The workshop and parts room was full of light and meticulously sorted bolts, nuts, washers, gaskets, and all sorts of specialty hardware.
Every timber pillar was numbered for maintenance purposes.
In the basement were all the valves to control the flow of municipal steam through the building. This hasty hand letting was beside one such valve, near a carved brick with a name and ‘1934’ under it.
The great stenciled number on this chute caught my eye.
Cracked gauges have a certain quality that hearkens to movies, I think. One can imagine the gauges going off the scales before dramatically cracking, throwing glass right at the camera. This damage, however, is unfortunate vandalism.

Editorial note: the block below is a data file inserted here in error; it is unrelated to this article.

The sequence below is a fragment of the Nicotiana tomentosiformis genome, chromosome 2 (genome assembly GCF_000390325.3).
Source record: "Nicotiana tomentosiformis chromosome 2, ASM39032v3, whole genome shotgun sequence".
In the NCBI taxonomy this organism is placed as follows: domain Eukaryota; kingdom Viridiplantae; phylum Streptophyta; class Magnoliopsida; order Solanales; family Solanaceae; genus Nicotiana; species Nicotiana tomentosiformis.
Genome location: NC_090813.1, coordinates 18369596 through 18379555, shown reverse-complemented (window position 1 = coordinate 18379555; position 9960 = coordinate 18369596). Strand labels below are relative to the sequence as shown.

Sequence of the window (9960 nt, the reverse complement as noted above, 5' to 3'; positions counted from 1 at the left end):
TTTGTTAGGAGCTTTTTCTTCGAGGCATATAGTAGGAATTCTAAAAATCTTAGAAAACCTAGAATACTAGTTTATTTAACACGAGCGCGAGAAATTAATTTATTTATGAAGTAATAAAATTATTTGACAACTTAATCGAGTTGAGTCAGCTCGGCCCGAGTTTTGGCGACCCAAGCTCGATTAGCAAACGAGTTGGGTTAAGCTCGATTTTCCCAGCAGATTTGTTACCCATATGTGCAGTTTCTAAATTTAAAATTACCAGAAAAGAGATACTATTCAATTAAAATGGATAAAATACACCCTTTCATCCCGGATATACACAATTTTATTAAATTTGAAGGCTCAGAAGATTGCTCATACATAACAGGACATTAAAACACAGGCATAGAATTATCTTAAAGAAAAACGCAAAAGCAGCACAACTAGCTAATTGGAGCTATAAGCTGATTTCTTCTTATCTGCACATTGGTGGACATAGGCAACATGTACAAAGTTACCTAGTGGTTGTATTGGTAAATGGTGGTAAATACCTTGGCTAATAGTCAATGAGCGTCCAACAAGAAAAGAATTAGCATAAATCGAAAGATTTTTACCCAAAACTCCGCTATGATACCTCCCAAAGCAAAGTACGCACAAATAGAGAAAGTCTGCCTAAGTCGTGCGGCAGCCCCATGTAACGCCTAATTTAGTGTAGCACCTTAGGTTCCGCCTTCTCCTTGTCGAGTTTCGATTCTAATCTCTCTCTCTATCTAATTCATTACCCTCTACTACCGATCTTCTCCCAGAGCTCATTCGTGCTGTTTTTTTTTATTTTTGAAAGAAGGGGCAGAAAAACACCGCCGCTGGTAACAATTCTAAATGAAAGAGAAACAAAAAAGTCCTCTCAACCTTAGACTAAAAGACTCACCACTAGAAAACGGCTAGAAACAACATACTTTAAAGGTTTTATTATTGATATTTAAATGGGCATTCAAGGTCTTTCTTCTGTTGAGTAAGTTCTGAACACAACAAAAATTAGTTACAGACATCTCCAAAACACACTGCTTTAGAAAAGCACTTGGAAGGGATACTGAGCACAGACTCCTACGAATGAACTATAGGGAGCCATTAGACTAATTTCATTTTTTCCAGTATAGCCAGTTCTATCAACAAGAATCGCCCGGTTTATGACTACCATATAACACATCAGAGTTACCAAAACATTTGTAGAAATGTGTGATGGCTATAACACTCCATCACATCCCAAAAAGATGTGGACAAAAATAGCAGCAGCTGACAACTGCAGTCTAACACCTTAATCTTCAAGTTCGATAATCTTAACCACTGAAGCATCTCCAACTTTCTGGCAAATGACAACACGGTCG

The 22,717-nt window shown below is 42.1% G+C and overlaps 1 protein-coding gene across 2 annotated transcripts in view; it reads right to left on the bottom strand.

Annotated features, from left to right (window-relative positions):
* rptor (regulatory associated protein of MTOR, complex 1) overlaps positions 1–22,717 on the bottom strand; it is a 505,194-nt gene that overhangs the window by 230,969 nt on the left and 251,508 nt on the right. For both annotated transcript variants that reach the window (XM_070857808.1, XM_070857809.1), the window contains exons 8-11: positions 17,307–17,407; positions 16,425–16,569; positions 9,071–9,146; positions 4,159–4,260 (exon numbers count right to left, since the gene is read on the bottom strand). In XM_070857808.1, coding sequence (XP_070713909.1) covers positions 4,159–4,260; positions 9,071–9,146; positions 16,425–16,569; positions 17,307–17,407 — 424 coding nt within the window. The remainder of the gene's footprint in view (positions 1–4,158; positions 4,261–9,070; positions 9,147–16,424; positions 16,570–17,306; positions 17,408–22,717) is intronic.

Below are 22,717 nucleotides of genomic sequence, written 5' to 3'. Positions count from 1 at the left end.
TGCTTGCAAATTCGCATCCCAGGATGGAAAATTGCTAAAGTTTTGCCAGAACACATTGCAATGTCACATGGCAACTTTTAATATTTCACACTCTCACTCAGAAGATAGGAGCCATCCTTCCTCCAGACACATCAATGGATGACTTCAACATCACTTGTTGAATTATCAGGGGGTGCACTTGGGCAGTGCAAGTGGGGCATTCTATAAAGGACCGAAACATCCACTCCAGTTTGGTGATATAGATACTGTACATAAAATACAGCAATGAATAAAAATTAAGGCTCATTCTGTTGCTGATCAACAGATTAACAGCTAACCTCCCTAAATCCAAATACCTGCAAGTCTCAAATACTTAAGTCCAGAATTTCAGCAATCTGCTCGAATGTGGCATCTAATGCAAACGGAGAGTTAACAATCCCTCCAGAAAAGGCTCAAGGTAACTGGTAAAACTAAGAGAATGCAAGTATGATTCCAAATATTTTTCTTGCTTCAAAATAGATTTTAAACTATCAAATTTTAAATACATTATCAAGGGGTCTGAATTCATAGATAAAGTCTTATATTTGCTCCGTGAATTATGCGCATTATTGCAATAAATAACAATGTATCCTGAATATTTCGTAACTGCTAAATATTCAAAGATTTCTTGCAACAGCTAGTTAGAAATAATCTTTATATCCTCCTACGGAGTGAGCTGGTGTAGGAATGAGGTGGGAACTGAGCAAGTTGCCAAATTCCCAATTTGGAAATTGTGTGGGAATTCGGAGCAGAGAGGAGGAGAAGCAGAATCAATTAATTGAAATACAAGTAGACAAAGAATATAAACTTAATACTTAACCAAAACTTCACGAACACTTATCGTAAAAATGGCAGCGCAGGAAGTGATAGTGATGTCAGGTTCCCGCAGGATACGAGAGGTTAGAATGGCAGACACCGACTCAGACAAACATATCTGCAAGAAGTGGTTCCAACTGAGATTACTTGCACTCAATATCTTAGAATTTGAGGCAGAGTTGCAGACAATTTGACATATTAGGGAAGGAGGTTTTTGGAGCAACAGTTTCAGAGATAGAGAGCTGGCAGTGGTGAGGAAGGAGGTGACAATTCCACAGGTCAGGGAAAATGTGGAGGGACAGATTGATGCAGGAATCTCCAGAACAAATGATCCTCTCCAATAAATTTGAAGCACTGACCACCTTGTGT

A warped mirror in the rock crusher at the rear of the complex.
The hoist room, before it was used for storage.
This is one of my favorite images of the year because of the color, light and textures. Someone told me once that the medium of photographers is not film or digital sensors, but rather shadows. This photo is evidence of that.
Isabella A (left) and B (right) were built in 1910 and 1913, respectively.